Oh, Captain Lance. Captain Lance, Captain Lance. Yessir, I am shaking my head at you.
It’s been hard, these past few episode since Captain Lance found out the truth about Sara, to watch him spiral back into the man we we were first introduced to. He was a man without compassion, one who was consumed by his own grief and helplessness. His rage was cruel and vindictive, placing blame for his loss where it wasn’t deserved. But he seemed to have come a long way since then.
This latest episode, however, shows just how wrong that assumption was. He has not come a long way. We’re reminded that he isn’t someone that has grown, that has learned to live with his grief. Instead, his grief was removed. He didn’t have to learn to respect that it was Sara’s choice, and Sara’s alone, to join Oliver on the Queen’s Gambit that fateful day oh so many years ago. He never got to the point where he could find peace and acceptance in Sara’s death. That need was alleviated as soon as Sara came back from the dead.
So I guess it’s no wonder that when he discovered that he lost her for the second time he reverted right back into the cruel and vindictive man he once was, the man too blinded by grief and rage to care about the affect of his actions. As long as he made those he felt responsible hurt as much as he did, what did the consequences matter?
A good deal can be forgiven when it comes to grief. It’s maybe a little hypocritical for Lance to feud with Laurel this way for keeping Sara’s death from him considering he kept the fact that Sara was alive from her, even as he saw her spiraling into addiction. He won’t let Laurel close enough to explain her reasoning, that she was worried about his deteriorating health, and as he didn’t accept his health as a reason to stay out of the field, he’s certainly not going to accept it as a reason to keep this news from him. He’s lost one of his daughters for the second time and in his rage has shut out his other daughter. He’s compounding his own grief by making sure he has no relationship with either daughter, just as he did with Dinah during Sara’s first disappearance.
Like I said, a lot of things can be forgiven. Regardless of one’s feelings for Laurel and the wisdom of her own choices, Lance’s responses – the lashing out and the shutting her out – aren’t great. But they’re understandable. And at this point, forgivable. He’s a sad man, grieving the loss of a daughter he though he’d gotten a second chance with.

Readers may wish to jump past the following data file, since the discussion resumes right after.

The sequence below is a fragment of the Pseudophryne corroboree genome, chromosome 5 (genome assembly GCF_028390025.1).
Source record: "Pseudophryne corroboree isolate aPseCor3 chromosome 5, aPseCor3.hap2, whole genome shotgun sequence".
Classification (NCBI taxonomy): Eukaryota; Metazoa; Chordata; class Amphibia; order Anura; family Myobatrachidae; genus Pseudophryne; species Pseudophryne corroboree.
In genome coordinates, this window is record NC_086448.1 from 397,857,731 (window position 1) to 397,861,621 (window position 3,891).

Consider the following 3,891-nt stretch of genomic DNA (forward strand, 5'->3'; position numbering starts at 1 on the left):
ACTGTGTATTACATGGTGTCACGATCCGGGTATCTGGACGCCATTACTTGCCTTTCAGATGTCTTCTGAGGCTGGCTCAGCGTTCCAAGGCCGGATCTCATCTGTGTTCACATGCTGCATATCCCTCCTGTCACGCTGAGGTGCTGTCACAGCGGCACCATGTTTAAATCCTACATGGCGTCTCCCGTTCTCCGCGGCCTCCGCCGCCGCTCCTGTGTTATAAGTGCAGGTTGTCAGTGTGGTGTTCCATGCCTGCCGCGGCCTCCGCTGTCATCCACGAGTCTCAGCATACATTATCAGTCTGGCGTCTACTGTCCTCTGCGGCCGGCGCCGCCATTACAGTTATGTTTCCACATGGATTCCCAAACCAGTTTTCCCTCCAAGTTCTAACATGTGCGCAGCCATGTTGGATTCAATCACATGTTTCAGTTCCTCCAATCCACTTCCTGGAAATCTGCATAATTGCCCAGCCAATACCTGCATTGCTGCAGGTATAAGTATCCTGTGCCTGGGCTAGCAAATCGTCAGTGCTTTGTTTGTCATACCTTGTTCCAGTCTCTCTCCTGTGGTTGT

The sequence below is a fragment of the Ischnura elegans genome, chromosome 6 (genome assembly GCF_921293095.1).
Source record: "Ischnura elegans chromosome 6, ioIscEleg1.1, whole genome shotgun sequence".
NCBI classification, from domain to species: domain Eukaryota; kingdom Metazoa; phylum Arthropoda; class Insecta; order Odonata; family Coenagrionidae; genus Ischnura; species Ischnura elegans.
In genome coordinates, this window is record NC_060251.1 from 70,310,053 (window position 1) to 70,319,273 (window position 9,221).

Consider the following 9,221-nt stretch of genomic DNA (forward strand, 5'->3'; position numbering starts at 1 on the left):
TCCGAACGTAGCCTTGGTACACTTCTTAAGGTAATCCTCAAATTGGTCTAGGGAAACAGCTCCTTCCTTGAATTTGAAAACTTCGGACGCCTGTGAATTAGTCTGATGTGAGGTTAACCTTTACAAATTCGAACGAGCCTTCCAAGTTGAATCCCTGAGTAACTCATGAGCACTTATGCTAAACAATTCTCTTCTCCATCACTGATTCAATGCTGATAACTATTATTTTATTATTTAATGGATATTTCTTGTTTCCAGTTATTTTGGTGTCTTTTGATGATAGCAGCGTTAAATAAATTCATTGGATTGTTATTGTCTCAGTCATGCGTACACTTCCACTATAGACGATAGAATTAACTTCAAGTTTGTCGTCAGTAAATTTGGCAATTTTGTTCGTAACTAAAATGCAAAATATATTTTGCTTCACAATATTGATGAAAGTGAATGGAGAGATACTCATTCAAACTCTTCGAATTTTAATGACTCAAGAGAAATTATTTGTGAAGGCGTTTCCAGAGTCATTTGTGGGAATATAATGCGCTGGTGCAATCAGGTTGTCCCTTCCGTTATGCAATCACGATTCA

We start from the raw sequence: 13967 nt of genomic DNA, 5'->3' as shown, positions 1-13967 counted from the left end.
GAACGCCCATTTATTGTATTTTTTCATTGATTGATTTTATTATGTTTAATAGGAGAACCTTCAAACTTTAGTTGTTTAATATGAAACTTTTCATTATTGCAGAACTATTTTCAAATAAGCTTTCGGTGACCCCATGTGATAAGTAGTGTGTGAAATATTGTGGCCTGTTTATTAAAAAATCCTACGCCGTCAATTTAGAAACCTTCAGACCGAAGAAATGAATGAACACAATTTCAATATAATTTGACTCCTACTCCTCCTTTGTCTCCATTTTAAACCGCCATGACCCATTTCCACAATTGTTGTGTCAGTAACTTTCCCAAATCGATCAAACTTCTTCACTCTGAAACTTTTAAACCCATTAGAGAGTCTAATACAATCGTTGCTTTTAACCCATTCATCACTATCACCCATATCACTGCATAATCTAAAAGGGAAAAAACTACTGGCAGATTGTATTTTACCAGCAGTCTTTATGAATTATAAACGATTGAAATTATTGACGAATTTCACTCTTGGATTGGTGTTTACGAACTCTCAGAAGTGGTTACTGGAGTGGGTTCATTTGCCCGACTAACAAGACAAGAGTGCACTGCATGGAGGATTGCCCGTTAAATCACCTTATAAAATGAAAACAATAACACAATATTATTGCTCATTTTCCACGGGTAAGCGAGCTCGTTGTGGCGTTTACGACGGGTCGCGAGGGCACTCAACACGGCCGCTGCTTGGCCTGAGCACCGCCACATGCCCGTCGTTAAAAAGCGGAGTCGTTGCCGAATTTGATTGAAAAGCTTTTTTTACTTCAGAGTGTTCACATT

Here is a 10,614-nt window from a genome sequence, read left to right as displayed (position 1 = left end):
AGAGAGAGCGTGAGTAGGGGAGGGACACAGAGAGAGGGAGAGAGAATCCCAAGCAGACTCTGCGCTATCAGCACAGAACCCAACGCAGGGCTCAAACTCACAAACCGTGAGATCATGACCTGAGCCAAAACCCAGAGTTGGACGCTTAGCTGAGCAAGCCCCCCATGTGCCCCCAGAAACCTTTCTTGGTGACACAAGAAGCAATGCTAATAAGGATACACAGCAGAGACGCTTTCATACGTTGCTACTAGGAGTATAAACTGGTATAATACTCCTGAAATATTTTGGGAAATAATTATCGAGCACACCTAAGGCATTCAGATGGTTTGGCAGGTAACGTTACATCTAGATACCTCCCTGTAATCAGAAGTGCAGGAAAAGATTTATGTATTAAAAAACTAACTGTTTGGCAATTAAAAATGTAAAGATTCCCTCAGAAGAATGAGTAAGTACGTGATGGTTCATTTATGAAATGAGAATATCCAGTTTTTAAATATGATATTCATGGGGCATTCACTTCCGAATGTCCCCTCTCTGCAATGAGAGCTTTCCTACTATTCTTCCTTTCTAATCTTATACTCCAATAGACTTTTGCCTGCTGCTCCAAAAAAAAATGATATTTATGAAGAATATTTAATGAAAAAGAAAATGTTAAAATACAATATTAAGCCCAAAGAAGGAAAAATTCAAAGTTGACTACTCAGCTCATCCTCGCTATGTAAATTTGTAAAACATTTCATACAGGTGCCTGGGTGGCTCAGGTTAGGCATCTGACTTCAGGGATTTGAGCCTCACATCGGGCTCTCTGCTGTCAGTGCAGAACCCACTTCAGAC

But then we get to this Wednesday’s episode. And this is where I start to draw the line. This is where Lance’s actions stop being as forgivable as they aren’t just damaging his relationships with his family. This is where Lance starts to cross from a sad, grieving father into a villain.
I don’t know if that’s the intention. If Lance is supposed to be a (probably redeemable) second fiddle villain to Ra’s al Ghul. But that’s certainly how I’m seeing it as of this past episode.
Lance has spent the better part of two years working alongside the Arrow. He has relied on him. He has admired him. He has thought of him as a partner. And he has been relied on and respected in return. For all he didn’t know Arrow’s identity, he still knew the man. Knew him to be someone who did anything he could to look out for Laurel. Knew him to be someone with a close relationship with Felicity. It’s unfathomable to me that anything other than a willful disregard of evidence could cause him to believe it was actually the Arrow shooting at those two women during his meeting with the mayor.
And that’s where his credibility starts to unravel. Laurel and Felicity and even Ray have all told Captain Lance that the killer is an Arrow copy-cat, yet he refuses to believe them even when he witnesses the supposed Arrow shoot at both Felicity and Laurel. That’s what it is, a refusal. It’s not a misunderstanding, it is a blatant refusal to acknowledge what is right in front of him. Lance claims that the past two years, Arrow has manipulated him into helping the Arrow team. That Arrow duped Sara and Laurel into being a part of his games. But it is Lance who’s re-writing their history, who’s manipulating their past relationship into something else he can blame the Arrow for. He doesn’t take responsibility for his own actions, his own decisions to assist and rely on the Arrow, just as he didn’t respect Sara enough to acknowledge her own agency in her first disappearance. Sara chose to sleep with her sister’s boyfriend and join him on his boat. Lance chose to be an auxiliary member of Team Arrow. You can’t just ignore that those choices were made just because some of the outcomes weren’t great.
But what really crossed the line for me during this last episode, what really clinched my feelings that Lance is going through his own bit of a villainous arc, was the shoot to kill order. People are telling him that he’s wrong. He has a relationship and knowledge of this man that should tell him he’s wrong. He has witnessed a murder that gives him evidence that he is wrong. And yet not only does he still want the Arrow apprehended, unmasked and outed, but killed.
Quentin Lance is not a police captain looking for justice. He is no longer a sad man, wallowing in grief. He is an angry, vindictive individual out for revenge.
Revenge stories never work. They never end well. Revenge is not justice. Captain Lance may be looking for revenge, but all he will find is villainy.